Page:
The wording of this study has many people confused about whether the DTaP/ TDaP vaccines shed. Vaccine shedding (more on this here) occurs when a live virus vaccine itself causes the recipient to come down with the illness the vaccine is meant to prevent. This has been most commonly seen with with nasal flu vaccine, and up to 10% of those who received the MMR come down with a measles rash. (sources and sources)
The FDA put out this press release about the vaccine’s failure:
There are two types of pertussis vaccines, whole-cell and acellular. Whole-cell pertussis vaccines contain a whole-cell preparation, which means they contain killed, but complete, B. pertussis bacteria. The acellular pertussis vaccine is more purified and uses only selected portions of the pertussis bacteria to stimulate an immune response in an individual. In response to concerns about the side effects of the whole cell pertussis vaccine, acellular vaccines were developed and replaced the use of whole-cell pertussis vaccines in the U.S. and other countries in the 1990s; however, whole-cell pertussis vaccines are still used in many other countries.The FDA conducted the study in baboons, an animal model that closely reproduces the way whooping cough affects people. The scientists vaccinated two groups of baboons – one group with a whole-cell pertussis vaccine and the other group with an acellular pertussis vaccine currently used in the U. S. The animals were vaccinated at ages two, four, and six months, simulating the infant immunization schedule. The results of the FDA study found that both types of vaccines generated robust antibody responses in the animals, and none of the vaccinated animals developed outward signs of pertussis disease after being exposed to B. pertussis. However, there were differences in other aspects of the immune response. Animals that received an acellular pertussis vaccine had the bacteria in their airways for up to six weeks and were able to spread the infection to unvaccinated animals. In contrast, animals that received whole-cell vaccine cleared the bacteria within three weeks.This research suggests that although individuals immunized with an acellular pertussis vaccine may be protected from disease, they may still become infected with the bacteria without always getting sick and are able to spread infection to others, including young infants who are susceptible to pertussis disease.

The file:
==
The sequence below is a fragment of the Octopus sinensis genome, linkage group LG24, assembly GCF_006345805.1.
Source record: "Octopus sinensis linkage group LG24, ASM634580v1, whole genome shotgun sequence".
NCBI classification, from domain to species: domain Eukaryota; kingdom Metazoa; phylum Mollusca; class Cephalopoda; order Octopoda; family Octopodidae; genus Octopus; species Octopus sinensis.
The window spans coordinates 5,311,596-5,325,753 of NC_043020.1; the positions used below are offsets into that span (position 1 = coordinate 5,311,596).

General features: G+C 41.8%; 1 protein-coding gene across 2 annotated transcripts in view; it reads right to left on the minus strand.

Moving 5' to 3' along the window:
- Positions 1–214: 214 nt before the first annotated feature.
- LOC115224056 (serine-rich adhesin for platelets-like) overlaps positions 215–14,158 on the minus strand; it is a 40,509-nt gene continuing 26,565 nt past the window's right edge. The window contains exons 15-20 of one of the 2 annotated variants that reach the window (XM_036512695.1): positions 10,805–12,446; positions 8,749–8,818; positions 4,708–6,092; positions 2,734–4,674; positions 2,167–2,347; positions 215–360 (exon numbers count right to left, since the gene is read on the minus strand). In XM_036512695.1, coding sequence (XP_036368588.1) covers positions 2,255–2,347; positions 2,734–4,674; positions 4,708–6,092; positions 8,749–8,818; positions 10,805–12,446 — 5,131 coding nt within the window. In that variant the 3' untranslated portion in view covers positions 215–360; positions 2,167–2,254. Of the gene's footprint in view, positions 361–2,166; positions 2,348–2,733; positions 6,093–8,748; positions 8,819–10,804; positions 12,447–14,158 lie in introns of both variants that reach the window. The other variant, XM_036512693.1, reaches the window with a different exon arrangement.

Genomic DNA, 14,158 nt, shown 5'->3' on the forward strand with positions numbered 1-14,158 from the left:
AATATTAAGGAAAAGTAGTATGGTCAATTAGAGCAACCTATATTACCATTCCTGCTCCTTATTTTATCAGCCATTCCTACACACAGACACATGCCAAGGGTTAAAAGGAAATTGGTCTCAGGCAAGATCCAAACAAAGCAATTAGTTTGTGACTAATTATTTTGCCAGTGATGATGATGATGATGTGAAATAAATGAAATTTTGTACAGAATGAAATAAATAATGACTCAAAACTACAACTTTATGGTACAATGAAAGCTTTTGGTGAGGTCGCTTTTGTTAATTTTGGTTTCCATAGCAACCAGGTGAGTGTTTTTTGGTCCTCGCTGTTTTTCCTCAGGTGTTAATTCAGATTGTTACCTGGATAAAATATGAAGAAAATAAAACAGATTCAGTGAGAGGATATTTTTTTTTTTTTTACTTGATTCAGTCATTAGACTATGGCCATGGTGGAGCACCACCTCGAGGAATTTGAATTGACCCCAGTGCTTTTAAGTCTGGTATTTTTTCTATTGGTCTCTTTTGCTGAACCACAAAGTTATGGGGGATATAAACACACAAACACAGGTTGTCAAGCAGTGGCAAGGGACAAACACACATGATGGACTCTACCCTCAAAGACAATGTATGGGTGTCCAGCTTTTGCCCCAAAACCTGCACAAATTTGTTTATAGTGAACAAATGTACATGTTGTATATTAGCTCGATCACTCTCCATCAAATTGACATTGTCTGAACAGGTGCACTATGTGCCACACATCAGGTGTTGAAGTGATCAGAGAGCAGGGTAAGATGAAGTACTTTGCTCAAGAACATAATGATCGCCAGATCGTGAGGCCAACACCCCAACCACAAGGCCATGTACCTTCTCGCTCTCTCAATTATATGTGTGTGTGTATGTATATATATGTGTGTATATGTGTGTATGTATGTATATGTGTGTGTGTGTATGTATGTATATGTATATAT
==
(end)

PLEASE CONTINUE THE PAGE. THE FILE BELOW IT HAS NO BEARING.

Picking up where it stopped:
This article by Scientific American explains how the study was done:
To test their hypothesis, Merkel’s team members infected baboons with pertussis. Some of the animals had been vaccinated, and some had acquired natural immunity from a past bout of the illness. None of the vaccinated or naturally immune baboons fell ill, but the bacterium lingered for 35 days in the throats of the baboons that had received the acellular vaccine.
If you are in a debate about this vaccine’s ability to protect, the following links are helpful:
- DTaP: Whooping Cough – asymptomatic carriers (cited)
- “Vaccination led to a 40-fold enhancement of B. parapertussis colonization in the lungs of mice.”
“these data suggest that the vaccine may be contributing to the observed rise in whooping cough incidence.”
- Acellular pertussis vaccines protect against disease but fail to prevent infection and transmission in a nonhuman primate model.
- Despite widespread vaccination, whooping cough incidence is on the rise worldwide… vaccination led to a 40-fold enhancement of B. parapertussis colonization in the lungs of mice… these data suggest that the vaccine may be contributing to the observed rise in whooping cough incidence over the last decade by promoting B. parapertussis infection.”
“Thus, we conclude that aP vaccination interferes with the optimal clearance of B. parapertussis and enhances the performance of this pathogen. Our data raise the possibility that widespread aP vaccination can create hosts more susceptible to B. parapertussis infection.” (Whooping Cough)
Recently Vaccinated Kids Are Spreading Pertussis (overview) by Barbara Loe Fischer, NVIC
DTaP, TDap and Td Studies and articles